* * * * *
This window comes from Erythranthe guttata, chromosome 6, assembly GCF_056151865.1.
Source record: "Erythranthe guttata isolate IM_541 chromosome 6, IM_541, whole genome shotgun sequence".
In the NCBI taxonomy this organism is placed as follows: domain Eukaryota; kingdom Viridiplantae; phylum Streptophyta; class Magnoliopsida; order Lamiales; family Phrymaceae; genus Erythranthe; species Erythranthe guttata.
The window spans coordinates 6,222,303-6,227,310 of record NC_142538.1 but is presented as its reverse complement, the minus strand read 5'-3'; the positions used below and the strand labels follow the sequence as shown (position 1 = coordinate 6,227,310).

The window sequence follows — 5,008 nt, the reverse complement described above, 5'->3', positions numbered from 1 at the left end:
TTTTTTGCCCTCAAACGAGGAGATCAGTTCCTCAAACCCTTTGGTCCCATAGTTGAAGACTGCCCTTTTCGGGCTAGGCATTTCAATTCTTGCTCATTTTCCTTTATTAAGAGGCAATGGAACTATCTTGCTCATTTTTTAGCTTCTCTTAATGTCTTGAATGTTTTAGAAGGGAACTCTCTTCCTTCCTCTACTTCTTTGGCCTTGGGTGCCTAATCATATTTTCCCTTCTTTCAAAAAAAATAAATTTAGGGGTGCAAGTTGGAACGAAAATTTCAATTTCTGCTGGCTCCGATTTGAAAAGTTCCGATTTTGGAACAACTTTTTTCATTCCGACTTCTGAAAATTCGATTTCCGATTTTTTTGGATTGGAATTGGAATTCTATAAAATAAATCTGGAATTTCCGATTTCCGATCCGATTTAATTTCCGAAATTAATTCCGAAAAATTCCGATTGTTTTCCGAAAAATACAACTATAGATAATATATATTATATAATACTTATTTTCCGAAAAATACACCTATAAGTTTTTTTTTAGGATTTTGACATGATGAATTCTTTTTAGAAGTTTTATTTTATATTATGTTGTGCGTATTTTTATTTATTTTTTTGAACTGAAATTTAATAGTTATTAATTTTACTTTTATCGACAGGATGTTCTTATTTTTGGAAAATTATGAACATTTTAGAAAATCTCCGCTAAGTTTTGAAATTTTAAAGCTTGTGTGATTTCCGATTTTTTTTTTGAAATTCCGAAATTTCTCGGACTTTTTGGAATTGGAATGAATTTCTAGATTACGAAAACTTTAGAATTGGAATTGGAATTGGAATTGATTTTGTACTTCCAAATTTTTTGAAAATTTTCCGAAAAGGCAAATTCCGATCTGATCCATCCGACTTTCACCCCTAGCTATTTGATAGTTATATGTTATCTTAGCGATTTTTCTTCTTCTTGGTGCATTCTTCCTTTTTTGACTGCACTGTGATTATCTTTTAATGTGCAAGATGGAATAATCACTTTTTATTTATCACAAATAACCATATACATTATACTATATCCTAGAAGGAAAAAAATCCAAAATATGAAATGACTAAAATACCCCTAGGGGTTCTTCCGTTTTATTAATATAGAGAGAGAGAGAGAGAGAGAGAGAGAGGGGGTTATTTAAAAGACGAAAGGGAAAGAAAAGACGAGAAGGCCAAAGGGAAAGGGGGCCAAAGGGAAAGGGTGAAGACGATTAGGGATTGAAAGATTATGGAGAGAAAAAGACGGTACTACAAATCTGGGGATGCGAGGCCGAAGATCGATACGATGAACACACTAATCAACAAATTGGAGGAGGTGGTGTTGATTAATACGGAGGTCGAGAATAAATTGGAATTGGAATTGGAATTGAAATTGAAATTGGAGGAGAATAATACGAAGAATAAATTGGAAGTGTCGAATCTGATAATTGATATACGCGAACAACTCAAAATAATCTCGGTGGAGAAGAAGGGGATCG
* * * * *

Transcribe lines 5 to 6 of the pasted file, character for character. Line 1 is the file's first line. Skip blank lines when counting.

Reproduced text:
The window sequence follows — 5,008 nt, the reverse complement described above, 5'->3', positions numbered from 1 at the left end:
TTTTTTGCCCTCAAACGAGGAGATCAGTTCCTCAAACCCTTTGGTCCCATAGTTGAAGACTGCCCTTTTCGGGCTAGGCATTTCAATTCTTGCTCATTTTCCTTTATTAAGAGGCAATGGAACTATCTTGCTCATTTTTTAGCTTCTCTTAATGTCTTGAATGTTTTAGAAGGGAACTCTCTTCCTTCCTCTACTTCTTTGGCCTTGGGTGCCTAATCATATTTTCCCTTCTTTCAAAAAAAATAAATTTAGGGGTGCAAGTTGGAACGAAAATTTCAATTTCTGCTGGCTCCGATTTGAAAAGTTCCGATTTTGGAACAACTTTTTTCATTCCGACTTCTGAAAATTCGATTTCCGATTTTTTTGGATTGGAATTGGAATTCTATAAAATAAATCTGGAATTTCCGATTTCCGATCCGATTTAATTTCCGAAATTAATTCCGAAAAATTCCGATTGTTTTCCGAAAAATACAACTATAGATAATATATATTATATAATACTTATTTTCCGAAAAATACACCTATAAGTTTTTTTTTAGGATTTTGACATGATGAATTCTTTTTAGAAGTTTTATTTTATATTATGTTGTGCGTATTTTTATTTATTTTTTTGAACTGAAATTTAATAGTTATTAATTTTACTTTTATCGACAGGATGTTCTTATTTTTGGAAAATTATGAACATTTTAGAAAATCTCCGCTAAGTTTTGAAATTTTAAAGCTTGTGTGATTTCCGATTTTTTTTTTGAAATTCCGAAATTTCTCGGACTTTTTGGAATTGGAATGAATTTCTAGATTACGAAAACTTTAGAATTGGAATTGGAATTGGAATTGATTTTGTACTTCCAAATTTTTTGAAAATTTTCCGAAAAGGCAAATTCCGATCTGATCCATCCGACTTTCACCCCTAGCTATTTGATAGTTATATGTTATCTTAGCGATTTTTCTTCTTCTTGGTGCATTCTTCCTTTTTTGACTGCACTGTGATTATCTTTTAATGTGCAAGATGGAATAATCACTTTTTATTTATCACAAATAACCATATACATTATACTATATCCTAGAAGGAAAAAAATCCAAAATATGAAATGACTAAAATACCCCTAGGGGTTCTTCCGTTTTATTAATATAGAGAGAGAGAGAGAGAGAGAGAGAGAGGGGGTTATTTAAAAGACGAAAGGGAAAGAAAAGACGAGAAGGCCAAAGGGAAAGGGGGCCAAAGGGAAAGGGTGAAGACGATTAGGGATTGAAAGATTATGGAGAGAAAAAGACGGTACTACAAATCTGGGGATGCGAGGCCGAAGATCGATACGATGAACACACTAATCAACAAATTGGAGGAGGTGGTGTTGATTAATACGGAGGTCGAGAATAAATTGGAATTGGAATTGGAATTGAAATTGAAATTGGAGGAGAATAATACGAAGAATAAATTGGAAGTGTCGAATCTGATAATTGATATACGCGAACAACTCAAAATAATCTCGGTGGAGAAGAAGGGGATCG